Friendly breakup, when it hurts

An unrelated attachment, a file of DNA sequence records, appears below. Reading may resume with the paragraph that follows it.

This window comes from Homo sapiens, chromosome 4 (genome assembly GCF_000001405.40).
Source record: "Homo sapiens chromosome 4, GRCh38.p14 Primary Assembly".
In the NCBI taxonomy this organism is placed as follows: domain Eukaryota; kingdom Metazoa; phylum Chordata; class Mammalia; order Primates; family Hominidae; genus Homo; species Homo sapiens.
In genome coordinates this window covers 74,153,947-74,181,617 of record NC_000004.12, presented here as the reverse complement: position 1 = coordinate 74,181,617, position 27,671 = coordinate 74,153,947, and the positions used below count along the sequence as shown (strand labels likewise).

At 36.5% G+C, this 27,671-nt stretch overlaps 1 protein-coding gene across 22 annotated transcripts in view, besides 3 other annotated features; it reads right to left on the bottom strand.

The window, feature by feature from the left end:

In this first article of the section "Me… and the others", I found it interesting to talk about friendship, and more particularly about the friendly breakup. Indeed, we talk much more about the techniques to make friends than those to mourn those who were… and are no more. Perhaps because we more often remember the suffering in the so-called "real" rupture, the love breakup.It is also surprising to have such a vision of relationships, when we know how much friendship is an important component of our happiness. Oh yes, if you didn't know it yet, know it, it's important: friendship is one of the fundamental pillars of a successful life. But losing a friend can be devastating… it can hurt just as much as experiencing a romantic breakup. Especially if the friendship has been going on for a long time, and we had built a great deal of trust in this relationship. You choose your friends, not your family… this link was therefore chosen, and built over time, sometimes during pivotal periods of our lives: in adolescence, for example. For some, this break-up can be even more painful than a romantic break-up: I have observed this in men in particular, in the 18-30 age group, in a period when they seek more to "dredge up" and multiply conquests than to build a real couple relationship, and where the "friends" met during childhood or adolescence , or during their academic years, represent the closest circle, sometimes more than the family. Losing a friend can even happen without there being a breakup: I have seen men devastated by the departure of their best friend thousands of kilometers away, for their studies or their work. It was their guarantee of non-loneliness, when they were not in a romantic relationship; more in the family, not yet as a couple, young men rely heavily on their group of friends to fill their loneliness and form their social circle, whether in the evening, on weekends, or for holidays. And this suffering is often silent: we do not cry about the absence of a friend, for fear of passing for a wimp, or that we may think that we are in love… Friendly breakup, when it hurts The real breakup, on the other hand, bruises us in a different way. This is not necessarily the lack, because the friend may have turned out to be a traitor or an enemy. But it affects different aspects of our personality and our lives. We lose a part of ourselves, of our image,we lose the one who sent us a positive image. Who was benevolent, supportive or admiring. We must also mourn, as during a romantic breakup, a part of our history and our life, especially if the friendship lasted a very long time, and the other shared with you key moments of your life, privileged moments. These common memories become solitary memories, and tinged with nostalgia, even sadness. Looking at holiday photos where the lost friend's face also sees is no longer a source of joy – for a time at least, that of the mourning of the relationship. Having shared secrets, confidences, personal problems can also create a feeling of shame and fear: the other being freed from the moral obligation of fidelity and confidentiality, we can fear to see certain things being unpacked in the open, with friends, ours, his own, common friends, the entourage in the broader sense. Some breakups lead to relentless revenge, with hatred becoming as strong as friendship has been. And can also be used to isolate the one who we no longer want to see be part of the group. As in love, a friendly break-up very often has great repercussions in the social circle. Friendship also has a very idealized image,that of a "perfect" relationship, without the constraints of the family relationship, without the complications of the romantic relationship. We meet because we appreciate each other, and only last because we want to see each other, that we have fun spending time together. It has a strong value: friendship is solidarity, mutual aid, loyalty, trust. If a strong relationship breaks down, it can lead to general and deep disillusionment, a loss of confidence in friendship, or even in all relationships in general,and create a gap between oneself and others. And lead to a great sense of existential loneliness. Even more so when the friend unconsciously replaced a brother, a sister, a mother, a father… The loss of a friend can be the loss of a pillar, even more so today, where family ties or marriage are no longer seen as lasting relationships. It is to lose a psychological anchor, a reference point, a reason to live in a city, a region, a reason to have chosen studies, a profession, to have moved… For some, friends determine most life choices. I have already known couples who separated because the man preferred to stay close to his friends rather than follow his partner or his wife transferred to another region, or choosing to live in another climate. It can be seen that among men, the circle of friends is often more decisive than among women, who may seek to stay close to their families, especially for children. Being left by a friend generates as at the end of a romantic relationship that ended unilaterally or conflictually the feeling of being betrayed, of being abandoned, of being deprived of support and a loved one, of a "family". This is why we must not underestimate the suffering that a friendly break-up generates: that the friend betrays you, leaves you, leaves you, leaves on the other side of the world or dies, or simply has no more time to devote to you because he creates his home… or because his wife or husband does not love you, what happens more often than you think is a great suffering, which we must not deny or underestimate by saying (or saying) that it is not serious. Any loss is pain, and it does not mean that you are weak, or emotionally dependent.Nevertheless, when this type of rupture occurs, beyond the mourning, I find it useful to ask myself a few questions. First, look at what caused this break. It can be a conflict, but it can also be due, as in a married couple for 20 or 30 years, to personal changes: we no longer have the same desires, the same values; one can no longer stand that the other drinks as much, or is superficial, or not mature enough…. What made teenagers laugh can irritate or shame adulthood. Another aspect of the relationship and its disappearance may be interesting to study: when this friendship determined all your choices, wasn't it too much to invest another person? When we rely all the time on the other to be there when we are alone, to confide in our problems, or to do activities, isn't that too much to ask? And if the other chooses to create his/her business, to get into a relationship, to take time for him/her, and therefore has less time for you, how will you react? Will you be happy for the other, or sad that he/she is no longer so there for you? Do not hesitate to tell me about your friendly breakups, and how you live your friendships… what do they say about you? Friendly breakup, when it hurts,an article by Sophie Girardot.The text of this article is the property of its author and may not be used without his consent and under certain conditions. Sources / Credits